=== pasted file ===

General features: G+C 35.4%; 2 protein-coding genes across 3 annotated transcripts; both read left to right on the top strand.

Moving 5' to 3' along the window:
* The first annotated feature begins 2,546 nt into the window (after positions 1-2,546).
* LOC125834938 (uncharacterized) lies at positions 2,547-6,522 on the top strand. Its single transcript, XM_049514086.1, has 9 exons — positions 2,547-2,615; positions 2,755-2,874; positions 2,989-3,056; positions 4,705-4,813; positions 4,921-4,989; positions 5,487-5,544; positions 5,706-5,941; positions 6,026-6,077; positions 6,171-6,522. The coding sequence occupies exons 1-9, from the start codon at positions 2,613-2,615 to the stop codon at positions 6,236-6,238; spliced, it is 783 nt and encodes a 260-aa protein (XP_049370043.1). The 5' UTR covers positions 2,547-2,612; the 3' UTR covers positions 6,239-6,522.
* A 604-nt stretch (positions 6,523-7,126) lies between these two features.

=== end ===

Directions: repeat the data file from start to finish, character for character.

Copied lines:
General features: G+C 35.4%; 2 protein-coding genes across 3 annotated transcripts; both read left to right on the top strand.

Moving 5' to 3' along the window:
* The first annotated feature begins 2,546 nt into the window (after positions 1-2,546).
* LOC125834938 (uncharacterized) lies at positions 2,547-6,522 on the top strand. Its single transcript, XM_049514086.1, has 9 exons — positions 2,547-2,615; positions 2,755-2,874; positions 2,989-3,056; positions 4,705-4,813; positions 4,921-4,989; positions 5,487-5,544; positions 5,706-5,941; positions 6,026-6,077; positions 6,171-6,522. The coding sequence occupies exons 1-9, from the start codon at positions 2,613-2,615 to the stop codon at positions 6,236-6,238; spliced, it is 783 nt and encodes a 260-aa protein (XP_049370043.1). The 5' UTR covers positions 2,547-2,612; the 3' UTR covers positions 6,239-6,522.
* A 604-nt stretch (positions 6,523-7,126) lies between these two features.